Would you rather sign up your son or daughter to a summer course that has 30 students per instructor, or one with at most a handful? When asking about student-to-instructor ratios, inquire whether these are simply averages from the past season or guaranteed maximums. While some camps claim to have a certain student-to-instructor ratios on average, they may not guarantee these numbers on their programs. Also, keep in mind that you don’t necessarily want a very small class size as this may limit your child’s ability to interact with, gain insight from, and make friends with other fabulous students.
25. Is camp in session on the 4th of July?
If you are American, this is a question that you might not think about until it is too late. If you sign up for a camp during the 4th of July, be sure that both you and your child are fine with spending the holiday apart. Otherwise, you'll need to make alternative arrangements.
26. Can kids call home when they want?
This is another question that doesn't necessarily have a right or wrong answer, but depends on the intended experience. If you’d like to have multiple daily check-ins with your child at regular times, you'll want to make sure your prospective camp will allow for that.
27. Can and should students bring their cellphones to camp?
On a similar vein, are students allowed to bring phones to the camp at all? If not, will this be a problem? Many camps which focus on an outdoor experience or ‘digital detox’ limit the amount of phone and screen-time allowed. On academic summer programs, phone use will be prohibited during classes, but outside the classroom may be useful for playing games and communicating with new friends.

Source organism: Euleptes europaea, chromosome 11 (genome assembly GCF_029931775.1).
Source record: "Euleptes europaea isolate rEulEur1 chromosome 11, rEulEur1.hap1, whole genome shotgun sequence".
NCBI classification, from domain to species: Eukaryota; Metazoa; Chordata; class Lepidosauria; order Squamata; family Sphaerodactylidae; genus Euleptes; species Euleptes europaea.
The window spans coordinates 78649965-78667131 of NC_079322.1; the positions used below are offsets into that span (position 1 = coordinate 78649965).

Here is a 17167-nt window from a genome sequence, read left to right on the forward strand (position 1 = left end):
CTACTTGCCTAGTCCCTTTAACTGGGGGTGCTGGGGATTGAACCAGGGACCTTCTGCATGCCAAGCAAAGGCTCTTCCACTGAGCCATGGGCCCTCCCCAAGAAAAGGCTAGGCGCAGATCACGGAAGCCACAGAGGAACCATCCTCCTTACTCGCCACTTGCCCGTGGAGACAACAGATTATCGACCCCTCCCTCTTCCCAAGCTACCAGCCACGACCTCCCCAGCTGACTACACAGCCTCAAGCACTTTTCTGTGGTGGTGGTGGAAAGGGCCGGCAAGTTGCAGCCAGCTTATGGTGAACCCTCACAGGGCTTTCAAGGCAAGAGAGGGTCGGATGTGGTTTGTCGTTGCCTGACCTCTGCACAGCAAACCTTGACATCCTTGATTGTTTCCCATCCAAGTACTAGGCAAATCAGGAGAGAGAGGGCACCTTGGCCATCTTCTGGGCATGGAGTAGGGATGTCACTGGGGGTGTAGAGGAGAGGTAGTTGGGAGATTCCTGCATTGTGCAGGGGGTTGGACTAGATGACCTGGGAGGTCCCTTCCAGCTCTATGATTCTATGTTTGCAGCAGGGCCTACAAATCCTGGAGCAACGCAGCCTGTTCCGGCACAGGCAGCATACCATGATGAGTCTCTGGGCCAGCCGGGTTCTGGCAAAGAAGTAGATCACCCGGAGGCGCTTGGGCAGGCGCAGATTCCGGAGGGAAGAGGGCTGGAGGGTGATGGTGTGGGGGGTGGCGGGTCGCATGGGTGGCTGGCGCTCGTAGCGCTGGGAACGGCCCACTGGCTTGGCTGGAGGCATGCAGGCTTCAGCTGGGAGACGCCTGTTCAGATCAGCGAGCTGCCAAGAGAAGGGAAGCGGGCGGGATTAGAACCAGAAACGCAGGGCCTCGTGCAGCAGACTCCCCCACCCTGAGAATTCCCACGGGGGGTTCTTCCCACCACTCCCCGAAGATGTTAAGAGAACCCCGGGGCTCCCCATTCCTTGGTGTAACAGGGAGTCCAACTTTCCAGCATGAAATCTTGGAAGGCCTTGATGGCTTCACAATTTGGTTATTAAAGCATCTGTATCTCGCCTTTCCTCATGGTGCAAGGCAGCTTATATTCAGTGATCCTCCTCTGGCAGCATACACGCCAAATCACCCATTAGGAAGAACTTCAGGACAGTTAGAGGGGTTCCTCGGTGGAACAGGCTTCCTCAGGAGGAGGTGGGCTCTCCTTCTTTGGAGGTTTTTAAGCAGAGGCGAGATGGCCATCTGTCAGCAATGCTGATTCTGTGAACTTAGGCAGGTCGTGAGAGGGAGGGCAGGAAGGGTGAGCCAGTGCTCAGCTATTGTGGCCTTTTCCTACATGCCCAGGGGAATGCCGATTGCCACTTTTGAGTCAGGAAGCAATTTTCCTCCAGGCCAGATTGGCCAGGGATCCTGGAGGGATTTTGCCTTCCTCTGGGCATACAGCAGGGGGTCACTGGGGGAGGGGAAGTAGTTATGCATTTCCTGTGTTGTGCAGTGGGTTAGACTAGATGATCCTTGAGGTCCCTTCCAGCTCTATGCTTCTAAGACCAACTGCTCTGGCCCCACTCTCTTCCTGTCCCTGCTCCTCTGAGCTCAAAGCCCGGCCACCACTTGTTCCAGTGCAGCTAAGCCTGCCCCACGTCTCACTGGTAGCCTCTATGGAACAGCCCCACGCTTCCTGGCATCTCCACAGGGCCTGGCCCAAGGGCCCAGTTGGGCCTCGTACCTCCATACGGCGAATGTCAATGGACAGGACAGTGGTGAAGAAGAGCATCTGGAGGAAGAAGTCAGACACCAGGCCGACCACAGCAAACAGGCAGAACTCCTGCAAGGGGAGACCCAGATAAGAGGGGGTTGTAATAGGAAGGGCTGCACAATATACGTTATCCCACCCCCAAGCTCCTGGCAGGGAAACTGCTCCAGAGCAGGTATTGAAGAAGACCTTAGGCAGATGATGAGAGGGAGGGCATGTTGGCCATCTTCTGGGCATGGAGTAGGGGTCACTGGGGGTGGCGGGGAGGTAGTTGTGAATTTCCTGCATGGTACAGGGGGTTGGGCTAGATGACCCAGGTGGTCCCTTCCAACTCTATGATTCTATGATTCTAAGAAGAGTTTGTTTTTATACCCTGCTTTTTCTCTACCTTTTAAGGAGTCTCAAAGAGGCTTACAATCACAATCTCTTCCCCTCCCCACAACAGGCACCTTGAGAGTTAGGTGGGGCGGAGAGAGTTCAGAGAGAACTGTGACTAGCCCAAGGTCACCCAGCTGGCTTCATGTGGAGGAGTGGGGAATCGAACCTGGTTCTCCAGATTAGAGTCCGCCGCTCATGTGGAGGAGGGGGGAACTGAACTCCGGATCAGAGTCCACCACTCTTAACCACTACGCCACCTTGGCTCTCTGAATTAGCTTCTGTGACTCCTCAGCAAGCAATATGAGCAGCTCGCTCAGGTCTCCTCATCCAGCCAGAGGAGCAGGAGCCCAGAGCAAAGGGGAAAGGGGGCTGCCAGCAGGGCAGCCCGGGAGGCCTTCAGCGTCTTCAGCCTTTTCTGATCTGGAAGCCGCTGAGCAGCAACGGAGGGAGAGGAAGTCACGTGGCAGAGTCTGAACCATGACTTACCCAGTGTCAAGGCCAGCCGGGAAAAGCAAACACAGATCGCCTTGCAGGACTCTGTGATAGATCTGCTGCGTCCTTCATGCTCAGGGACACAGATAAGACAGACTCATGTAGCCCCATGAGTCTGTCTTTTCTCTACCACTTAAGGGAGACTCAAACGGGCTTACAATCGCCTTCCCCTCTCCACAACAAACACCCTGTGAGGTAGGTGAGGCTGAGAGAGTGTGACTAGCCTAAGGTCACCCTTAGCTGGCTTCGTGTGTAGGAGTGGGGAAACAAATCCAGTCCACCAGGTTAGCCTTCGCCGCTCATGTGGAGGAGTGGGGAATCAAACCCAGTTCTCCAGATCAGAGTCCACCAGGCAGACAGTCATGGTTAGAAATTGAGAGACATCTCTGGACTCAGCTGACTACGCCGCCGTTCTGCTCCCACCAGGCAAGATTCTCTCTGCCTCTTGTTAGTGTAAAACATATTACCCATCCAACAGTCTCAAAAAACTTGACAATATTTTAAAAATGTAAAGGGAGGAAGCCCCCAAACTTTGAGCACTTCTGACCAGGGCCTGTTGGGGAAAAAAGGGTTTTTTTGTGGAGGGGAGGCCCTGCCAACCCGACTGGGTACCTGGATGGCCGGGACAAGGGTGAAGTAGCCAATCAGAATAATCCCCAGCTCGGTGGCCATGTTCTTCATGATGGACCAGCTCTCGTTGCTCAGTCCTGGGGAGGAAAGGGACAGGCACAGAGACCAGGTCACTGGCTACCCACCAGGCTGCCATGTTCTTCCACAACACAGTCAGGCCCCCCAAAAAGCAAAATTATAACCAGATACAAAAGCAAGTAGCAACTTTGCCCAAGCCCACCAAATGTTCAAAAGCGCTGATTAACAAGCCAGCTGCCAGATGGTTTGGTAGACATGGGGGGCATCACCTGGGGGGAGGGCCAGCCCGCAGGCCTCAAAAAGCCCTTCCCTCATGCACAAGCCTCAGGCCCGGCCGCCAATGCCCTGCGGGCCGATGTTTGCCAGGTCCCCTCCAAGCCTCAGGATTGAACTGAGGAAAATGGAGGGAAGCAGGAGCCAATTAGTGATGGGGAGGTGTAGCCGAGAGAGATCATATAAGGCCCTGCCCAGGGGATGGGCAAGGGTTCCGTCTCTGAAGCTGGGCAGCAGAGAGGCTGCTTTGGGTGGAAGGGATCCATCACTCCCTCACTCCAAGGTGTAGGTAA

28. What should your son or daughter bring with them to camp?
If your child is attending a camp, you’ll need to find out what they need to bring in order to be both safe and comfortable, and to participate in all the activities they want to. If your son or daughter is travelling to a new location this might not be obvious, so request a list of what they will need to bring and purchase required items beforehand.
29. Is the camp available by phone at all times?
Even if you don’t intend to call your camp in the middle of the program it's always nice to know they are reachable whenever you might need them, just in case.
30. Is transportation provided to and from the airport?
We appreciate that travelling alone for the first time can be quite daunting, both for the child and their parents! So it can really make a big difference to your summer camp experience if you are picked up from and dropped off at the airport. That way all you have to do is get on and off your flight and your summer camp will take care of the rest. Even if you are not flying to your summer camp, it is convenient if your chosen program makes the arrival and departure process as easy as possible.
31. Will the camp be transporting kids to and from the camp location and external activities?
Do you know whether or not there will be off campus activities as part of the camp experience? And if so, are you okay with your child being transported and supervised off campus? Also make sure that the planned extracurricular activities are things you are comfortable with your child doing.
32. What is the policy about letters and packages from home?
Every camp has a different policy about sending items to your children. Some camps encourage parents to send letters and care packages, while others may forbid it. Make sure you know the camp's policy ahead of time to avoid any sanctions or embarrassing at-camp faux pas (Trust us, your teen doesn't want to be the only kid who got a massive package from Mom!).
33. Can campers make their own schedule?
To what extent can campers decide which activities they participate in? Is their schedule set in stone upon arrival or is there choice about what campers do from day to day? Are there some activities which are optional and others which are mandatory? If you do have some choice, be sure to find out in advance what activities you can choose from.